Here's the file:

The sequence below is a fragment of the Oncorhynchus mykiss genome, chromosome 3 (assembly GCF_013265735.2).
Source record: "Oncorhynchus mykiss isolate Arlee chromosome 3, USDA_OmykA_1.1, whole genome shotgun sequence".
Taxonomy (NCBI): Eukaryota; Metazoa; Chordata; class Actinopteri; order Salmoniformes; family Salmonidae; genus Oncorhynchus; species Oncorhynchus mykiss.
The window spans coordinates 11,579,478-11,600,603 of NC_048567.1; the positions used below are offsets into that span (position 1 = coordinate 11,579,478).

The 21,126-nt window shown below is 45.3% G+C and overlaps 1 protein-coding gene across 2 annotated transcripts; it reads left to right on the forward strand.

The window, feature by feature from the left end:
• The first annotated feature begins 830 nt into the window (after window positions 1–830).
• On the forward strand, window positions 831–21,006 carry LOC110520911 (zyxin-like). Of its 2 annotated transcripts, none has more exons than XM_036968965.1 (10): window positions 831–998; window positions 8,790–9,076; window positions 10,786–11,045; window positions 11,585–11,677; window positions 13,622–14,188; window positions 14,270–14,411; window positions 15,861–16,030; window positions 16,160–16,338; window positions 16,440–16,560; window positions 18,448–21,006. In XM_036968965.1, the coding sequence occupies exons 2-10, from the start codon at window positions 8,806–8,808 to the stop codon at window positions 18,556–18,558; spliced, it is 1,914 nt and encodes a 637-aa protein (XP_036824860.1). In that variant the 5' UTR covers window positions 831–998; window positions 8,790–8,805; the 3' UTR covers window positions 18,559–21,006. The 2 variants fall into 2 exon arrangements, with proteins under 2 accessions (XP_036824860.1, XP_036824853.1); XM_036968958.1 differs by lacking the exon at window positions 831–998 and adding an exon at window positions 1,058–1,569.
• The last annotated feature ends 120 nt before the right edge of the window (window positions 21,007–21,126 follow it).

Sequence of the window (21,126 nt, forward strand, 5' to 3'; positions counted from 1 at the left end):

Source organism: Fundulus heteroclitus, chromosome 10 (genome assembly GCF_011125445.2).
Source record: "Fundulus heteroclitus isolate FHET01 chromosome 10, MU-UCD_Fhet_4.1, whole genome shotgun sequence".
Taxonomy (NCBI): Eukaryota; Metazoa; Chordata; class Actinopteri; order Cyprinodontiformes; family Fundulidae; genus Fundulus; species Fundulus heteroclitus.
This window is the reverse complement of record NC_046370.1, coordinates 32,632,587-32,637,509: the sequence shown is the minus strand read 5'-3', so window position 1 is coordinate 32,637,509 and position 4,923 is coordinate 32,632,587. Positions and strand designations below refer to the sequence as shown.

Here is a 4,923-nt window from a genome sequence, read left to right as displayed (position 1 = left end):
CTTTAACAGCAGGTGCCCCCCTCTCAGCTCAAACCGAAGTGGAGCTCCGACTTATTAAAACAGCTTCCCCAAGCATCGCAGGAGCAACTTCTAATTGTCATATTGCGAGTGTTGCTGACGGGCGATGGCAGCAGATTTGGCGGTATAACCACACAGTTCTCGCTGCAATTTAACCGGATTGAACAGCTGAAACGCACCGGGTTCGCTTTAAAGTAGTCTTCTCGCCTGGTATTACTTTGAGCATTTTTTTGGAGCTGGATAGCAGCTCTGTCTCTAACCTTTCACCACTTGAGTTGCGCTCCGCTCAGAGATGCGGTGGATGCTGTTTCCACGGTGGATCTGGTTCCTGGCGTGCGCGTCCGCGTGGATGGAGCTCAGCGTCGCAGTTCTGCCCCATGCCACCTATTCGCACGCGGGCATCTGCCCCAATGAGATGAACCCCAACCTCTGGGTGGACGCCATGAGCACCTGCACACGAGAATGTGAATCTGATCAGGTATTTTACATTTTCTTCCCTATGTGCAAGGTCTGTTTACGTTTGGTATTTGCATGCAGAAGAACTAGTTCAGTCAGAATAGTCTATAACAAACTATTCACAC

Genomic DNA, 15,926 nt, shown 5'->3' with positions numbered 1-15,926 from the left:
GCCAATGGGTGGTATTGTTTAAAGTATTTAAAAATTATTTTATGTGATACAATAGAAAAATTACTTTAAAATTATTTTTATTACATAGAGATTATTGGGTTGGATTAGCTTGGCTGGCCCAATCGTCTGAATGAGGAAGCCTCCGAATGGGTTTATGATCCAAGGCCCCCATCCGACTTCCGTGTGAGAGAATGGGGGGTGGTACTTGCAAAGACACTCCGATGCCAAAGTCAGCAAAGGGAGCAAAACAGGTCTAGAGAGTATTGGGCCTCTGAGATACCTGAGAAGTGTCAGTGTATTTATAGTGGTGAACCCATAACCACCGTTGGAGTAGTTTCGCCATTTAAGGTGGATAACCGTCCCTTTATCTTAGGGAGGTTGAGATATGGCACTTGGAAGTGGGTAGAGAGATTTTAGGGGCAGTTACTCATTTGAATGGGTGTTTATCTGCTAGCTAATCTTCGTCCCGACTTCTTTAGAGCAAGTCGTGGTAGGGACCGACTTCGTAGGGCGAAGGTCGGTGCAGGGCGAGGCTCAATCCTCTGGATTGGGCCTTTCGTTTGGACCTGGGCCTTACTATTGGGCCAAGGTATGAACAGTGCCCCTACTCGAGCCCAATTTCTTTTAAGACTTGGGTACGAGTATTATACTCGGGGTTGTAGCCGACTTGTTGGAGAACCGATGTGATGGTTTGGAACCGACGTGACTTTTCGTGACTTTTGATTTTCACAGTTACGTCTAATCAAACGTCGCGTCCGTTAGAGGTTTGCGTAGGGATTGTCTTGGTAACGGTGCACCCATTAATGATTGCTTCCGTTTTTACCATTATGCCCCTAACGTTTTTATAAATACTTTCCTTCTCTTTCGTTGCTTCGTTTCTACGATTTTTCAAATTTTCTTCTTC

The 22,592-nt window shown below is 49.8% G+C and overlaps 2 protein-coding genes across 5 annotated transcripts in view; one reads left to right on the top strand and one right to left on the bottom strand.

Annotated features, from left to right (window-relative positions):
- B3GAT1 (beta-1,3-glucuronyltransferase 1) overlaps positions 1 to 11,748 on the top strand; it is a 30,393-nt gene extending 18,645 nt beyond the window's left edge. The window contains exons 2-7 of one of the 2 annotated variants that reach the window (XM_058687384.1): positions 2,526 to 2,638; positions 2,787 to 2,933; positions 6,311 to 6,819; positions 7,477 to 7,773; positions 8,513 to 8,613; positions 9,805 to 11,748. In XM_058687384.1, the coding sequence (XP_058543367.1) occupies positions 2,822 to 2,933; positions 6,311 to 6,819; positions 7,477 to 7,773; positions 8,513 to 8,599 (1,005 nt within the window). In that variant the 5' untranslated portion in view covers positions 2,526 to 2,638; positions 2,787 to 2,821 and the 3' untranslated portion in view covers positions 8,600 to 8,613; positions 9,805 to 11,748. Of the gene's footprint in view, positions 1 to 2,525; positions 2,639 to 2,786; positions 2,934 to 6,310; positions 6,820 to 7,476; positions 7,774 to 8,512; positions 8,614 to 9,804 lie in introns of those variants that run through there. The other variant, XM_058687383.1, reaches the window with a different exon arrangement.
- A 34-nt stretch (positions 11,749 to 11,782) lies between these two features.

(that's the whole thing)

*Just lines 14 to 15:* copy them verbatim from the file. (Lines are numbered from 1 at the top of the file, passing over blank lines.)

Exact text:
This window is the reverse complement of record NC_046370.1, coordinates 32,632,587-32,637,509: the sequence shown is the minus strand read 5'-3', so window position 1 is coordinate 32,637,509 and position 4,923 is coordinate 32,632,587. Positions and strand designations below refer to the sequence as shown.

Here is a 4,923-nt window from a genome sequence, read left to right as displayed (position 1 = left end):